14. The information processing system as claimed in claim 12 wherein said debug function disabling circuit serves to enable a debug function for performing break points.
15. An information processing system comprising:
a ROM for storing a user program;
a CPU for executing said user program stored in said ROM;
an on-chip debug circuit serving to encrypt and output debug information of said user program as executed by said information processing system; and
a debug function disabling circuit serving to disable debug functions of said on-chip debug circuit at power up and to enable the debug functions of said on-chip debug circuit.
16. The information processing system as claimed in claim 15 wherein said on-chip debug circuit serves to decrypt a debug control signal as given from an external on-chip debug ICE.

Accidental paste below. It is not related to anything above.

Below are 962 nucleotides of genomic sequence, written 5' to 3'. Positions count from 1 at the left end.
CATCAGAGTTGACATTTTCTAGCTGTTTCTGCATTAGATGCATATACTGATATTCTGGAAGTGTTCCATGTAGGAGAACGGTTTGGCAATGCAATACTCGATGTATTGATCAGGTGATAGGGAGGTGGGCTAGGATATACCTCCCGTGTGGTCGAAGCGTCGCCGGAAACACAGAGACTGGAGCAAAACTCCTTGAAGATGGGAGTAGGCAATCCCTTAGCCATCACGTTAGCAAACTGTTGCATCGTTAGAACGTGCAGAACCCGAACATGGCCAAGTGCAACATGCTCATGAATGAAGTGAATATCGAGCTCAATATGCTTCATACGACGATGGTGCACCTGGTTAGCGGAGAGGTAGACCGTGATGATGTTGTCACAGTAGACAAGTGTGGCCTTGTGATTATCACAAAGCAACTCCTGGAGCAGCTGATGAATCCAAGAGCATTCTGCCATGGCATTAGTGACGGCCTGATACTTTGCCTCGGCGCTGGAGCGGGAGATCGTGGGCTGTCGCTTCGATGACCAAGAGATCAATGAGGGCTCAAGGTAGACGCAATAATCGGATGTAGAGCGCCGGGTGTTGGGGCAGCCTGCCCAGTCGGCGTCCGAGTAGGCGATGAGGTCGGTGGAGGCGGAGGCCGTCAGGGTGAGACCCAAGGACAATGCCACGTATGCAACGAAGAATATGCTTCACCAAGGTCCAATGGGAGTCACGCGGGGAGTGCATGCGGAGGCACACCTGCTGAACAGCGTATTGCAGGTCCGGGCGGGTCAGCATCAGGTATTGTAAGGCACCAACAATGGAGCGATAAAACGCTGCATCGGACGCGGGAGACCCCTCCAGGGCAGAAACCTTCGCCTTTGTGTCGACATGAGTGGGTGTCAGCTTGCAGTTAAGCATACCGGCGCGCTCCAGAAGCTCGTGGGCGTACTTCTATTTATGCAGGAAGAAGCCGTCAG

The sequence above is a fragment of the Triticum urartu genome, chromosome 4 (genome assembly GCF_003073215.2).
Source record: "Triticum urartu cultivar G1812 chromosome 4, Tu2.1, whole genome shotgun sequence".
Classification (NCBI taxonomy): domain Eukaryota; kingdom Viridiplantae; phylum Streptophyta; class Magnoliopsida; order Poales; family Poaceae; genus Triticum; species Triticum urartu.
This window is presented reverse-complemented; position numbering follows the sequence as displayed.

Description
CROSS REFERENCE TO THE RELATED APPLICATION

The subject application is related to subject matter disclosed in the Japanese Patent Application No. Hei11-158256 filed in Jun. 4, 1999 in Japan, to which the subject application claims priority under the Paris Convention and which is incorporated by reference herein.

BACKGROUND OF THE INVENTION

1. Field of the Invention

The present invention is related to an improved information processing system which makes it possible to protect information stored in the ROM of the system from unauthorized access by means of a debug tool.

2. Description of the Related Art